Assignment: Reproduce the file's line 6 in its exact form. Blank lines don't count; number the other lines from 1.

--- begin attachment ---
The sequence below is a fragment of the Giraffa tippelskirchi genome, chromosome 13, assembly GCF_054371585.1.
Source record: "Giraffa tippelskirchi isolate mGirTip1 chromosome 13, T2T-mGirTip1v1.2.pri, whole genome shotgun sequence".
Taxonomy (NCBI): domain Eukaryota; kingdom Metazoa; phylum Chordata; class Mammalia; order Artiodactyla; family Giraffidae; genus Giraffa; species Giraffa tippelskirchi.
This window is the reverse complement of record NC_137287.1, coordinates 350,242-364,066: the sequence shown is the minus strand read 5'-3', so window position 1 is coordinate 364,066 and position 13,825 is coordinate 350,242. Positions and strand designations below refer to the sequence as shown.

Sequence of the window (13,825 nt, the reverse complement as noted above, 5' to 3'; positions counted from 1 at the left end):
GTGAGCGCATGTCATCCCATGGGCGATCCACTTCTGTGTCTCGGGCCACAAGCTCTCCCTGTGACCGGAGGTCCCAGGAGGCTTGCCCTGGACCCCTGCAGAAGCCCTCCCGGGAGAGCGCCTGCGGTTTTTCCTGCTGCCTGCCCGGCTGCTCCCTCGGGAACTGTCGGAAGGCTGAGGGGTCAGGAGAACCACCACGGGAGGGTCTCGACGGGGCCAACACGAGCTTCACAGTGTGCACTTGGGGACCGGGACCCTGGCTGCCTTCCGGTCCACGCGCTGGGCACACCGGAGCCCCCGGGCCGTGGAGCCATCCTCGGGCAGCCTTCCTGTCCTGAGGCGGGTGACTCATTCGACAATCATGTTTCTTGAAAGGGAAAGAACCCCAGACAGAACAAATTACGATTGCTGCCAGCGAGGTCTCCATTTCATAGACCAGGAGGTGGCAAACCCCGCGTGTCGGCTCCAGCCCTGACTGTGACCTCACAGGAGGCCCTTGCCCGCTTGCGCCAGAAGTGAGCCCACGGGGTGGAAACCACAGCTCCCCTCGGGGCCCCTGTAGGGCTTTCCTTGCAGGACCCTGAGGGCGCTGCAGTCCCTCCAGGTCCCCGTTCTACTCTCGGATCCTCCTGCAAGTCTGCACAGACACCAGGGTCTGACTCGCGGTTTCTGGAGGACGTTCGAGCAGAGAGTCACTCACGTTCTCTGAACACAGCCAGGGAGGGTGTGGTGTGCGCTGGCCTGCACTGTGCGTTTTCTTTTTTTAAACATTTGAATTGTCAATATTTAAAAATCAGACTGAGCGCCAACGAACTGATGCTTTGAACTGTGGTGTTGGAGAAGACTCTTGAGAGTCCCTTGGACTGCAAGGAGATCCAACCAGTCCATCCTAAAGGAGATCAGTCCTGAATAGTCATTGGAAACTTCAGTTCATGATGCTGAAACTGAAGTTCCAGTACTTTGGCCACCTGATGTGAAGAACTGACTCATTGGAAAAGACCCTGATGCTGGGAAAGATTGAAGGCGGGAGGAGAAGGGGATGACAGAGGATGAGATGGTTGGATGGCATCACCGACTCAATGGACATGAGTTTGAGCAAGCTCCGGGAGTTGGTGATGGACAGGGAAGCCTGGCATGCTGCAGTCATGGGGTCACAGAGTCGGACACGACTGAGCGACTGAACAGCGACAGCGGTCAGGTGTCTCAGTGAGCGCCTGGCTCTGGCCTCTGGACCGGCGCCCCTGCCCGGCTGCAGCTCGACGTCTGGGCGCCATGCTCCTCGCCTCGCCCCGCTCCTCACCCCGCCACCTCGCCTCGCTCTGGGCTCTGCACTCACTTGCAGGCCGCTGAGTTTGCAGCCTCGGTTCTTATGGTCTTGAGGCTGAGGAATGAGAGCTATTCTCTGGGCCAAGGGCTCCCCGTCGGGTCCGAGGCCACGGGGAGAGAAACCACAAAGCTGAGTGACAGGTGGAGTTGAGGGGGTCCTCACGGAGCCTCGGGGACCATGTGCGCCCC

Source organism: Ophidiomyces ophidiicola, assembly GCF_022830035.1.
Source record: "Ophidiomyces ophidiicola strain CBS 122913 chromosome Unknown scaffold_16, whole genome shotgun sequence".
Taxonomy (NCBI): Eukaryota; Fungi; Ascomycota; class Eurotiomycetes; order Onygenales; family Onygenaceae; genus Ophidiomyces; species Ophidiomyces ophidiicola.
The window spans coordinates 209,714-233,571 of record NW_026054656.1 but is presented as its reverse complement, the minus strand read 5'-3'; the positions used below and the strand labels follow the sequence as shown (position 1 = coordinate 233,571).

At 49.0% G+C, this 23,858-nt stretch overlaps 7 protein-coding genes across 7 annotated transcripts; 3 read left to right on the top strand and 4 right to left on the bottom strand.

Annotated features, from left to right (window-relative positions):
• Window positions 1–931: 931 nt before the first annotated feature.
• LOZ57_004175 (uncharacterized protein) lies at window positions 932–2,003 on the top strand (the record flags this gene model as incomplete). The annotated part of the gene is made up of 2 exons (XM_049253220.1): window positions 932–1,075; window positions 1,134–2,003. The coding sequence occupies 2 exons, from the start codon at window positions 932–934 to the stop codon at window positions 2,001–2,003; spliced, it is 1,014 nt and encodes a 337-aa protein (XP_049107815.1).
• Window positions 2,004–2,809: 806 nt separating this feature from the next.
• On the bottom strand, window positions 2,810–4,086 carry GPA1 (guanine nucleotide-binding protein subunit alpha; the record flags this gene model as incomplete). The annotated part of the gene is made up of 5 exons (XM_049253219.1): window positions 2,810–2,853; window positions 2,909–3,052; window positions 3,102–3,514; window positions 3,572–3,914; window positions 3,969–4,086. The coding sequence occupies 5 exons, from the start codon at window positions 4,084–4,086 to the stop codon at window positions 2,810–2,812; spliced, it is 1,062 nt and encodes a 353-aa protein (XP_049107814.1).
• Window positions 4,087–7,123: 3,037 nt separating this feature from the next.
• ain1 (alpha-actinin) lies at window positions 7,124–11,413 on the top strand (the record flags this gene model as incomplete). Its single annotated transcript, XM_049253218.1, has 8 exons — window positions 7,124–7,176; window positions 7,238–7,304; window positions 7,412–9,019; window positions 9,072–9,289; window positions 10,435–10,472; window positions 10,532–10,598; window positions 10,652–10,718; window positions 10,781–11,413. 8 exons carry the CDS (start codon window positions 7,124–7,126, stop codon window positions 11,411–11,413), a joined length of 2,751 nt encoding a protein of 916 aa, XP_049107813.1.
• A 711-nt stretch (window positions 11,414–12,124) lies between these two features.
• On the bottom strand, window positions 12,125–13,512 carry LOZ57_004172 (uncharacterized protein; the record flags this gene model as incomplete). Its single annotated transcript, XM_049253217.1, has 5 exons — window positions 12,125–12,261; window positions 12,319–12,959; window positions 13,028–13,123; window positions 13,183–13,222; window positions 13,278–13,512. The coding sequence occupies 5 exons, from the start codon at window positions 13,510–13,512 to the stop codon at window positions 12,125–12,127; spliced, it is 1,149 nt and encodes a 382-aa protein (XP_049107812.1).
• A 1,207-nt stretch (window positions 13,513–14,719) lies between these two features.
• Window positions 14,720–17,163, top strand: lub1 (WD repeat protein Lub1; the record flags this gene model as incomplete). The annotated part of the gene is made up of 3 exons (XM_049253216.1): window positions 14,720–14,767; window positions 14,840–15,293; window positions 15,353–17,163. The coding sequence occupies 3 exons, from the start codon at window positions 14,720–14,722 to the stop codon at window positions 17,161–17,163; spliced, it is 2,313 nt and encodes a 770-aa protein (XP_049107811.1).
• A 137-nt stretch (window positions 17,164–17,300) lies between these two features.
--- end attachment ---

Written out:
GTGAGCGCATGTCATCCCATGGGCGATCCACTTCTGTGTCTCGGGCCACAAGCTCTCCCTGTGACCGGAGGTCCCAGGAGGCTTGCCCTGGACCCCTGCAGAAGCCCTCCCGGGAGAGCGCCTGCGGTTTTTCCTGCTGCCTGCCCGGCTGCTCCCTCGGGAACTGTCGGAAGGCTGAGGGGTCAGGAGAACCACCACGGGAGGGTCTCGACGGGGCCAACACGAGCTTCACAGTGTGCACTTGGGGACCGGGACCCTGGCTGCCTTCCGGTCCACGCGCTGGGCACACCGGAGCCCCCGGGCCGTGGAGCCATCCTCGGGCAGCCTTCCTGTCCTGAGGCGGGTGACTCATTCGACAATCATGTTTCTTGAAAGGGAAAGAACCCCAGACAGAACAAATTACGATTGCTGCCAGCGAGGTCTCCATTTCATAGACCAGGAGGTGGCAAACCCCGCGTGTCGGCTCCAGCCCTGACTGTGACCTCACAGGAGGCCCTTGCCCGCTTGCGCCAGAAGTGAGCCCACGGGGTGGAAACCACAGCTCCCCTCGGGGCCCCTGTAGGGCTTTCCTTGCAGGACCCTGAGGGCGCTGCAGTCCCTCCAGGTCCCCGTTCTACTCTCGGATCCTCCTGCAAGTCTGCACAGACACCAGGGTCTGACTCGCGGTTTCTGGAGGACGTTCGAGCAGAGAGTCACTCACGTTCTCTGAACACAGCCAGGGAGGGTGTGGTGTGCGCTGGCCTGCACTGTGCGTTTTCTTTTTTTAAACATTTGAATTGTCAATATTTAAAAATCAGACTGAGCGCCAACGAACTGATGCTTTGAACTGTGGTGTTGGAGAAGACTCTTGAGAGTCCCTTGGACTGCAAGGAGATCCAACCAGTCCATCCTAAAGGAGATCAGTCCTGAATAGTCATTGGAAACTTCAGTTCATGATGCTGAAACTGAAGTTCCAGTACTTTGGCCACCTGATGTGAAGAACTGACTCATTGGAAAAGACCCTGATGCTGGGAAAGATTGAAGGCGGGAGGAGAAGGGGATGACAGAGGATGAGATGGTTGGATGGCATCACCGACTCAATGGACATGAGTTTGAGCAAGCTCCGGGAGTTGGTGATGGACAGGGAAGCCTGGCATGCTGCAGTCATGGGGTCACAGAGTCGGACACGACTGAGCGACTGAACAGCGACAGCGGTCAGGTGTCTCAGTGAGCGCCTGGCTCTGGCCTCTGGACCGGCGCCCCTGCCCGGCTGCAGCTCGACGTCTGGGCGCCATGCTCCTCGCCTCGCCCCGCTCCTCACCCCGCCACCTCGCCTCGCTCTGGGCTCTGCACTCACTTGCAGGCCGCTGAGTTTGCAGCCTCGGTTCTTATGGTCTTGAGGCTGAGGAATGAGAGCTATTCTCTGGGCCAAGGGCTCCCCGTCGGGTCCGAGGCCACGGGGAGAGAAACCACAAAGCTGAGTGACAGGTGGAGTTGAGGGGGTCCTCACGGAGCCTCGGGGACCATGTGCGCCCC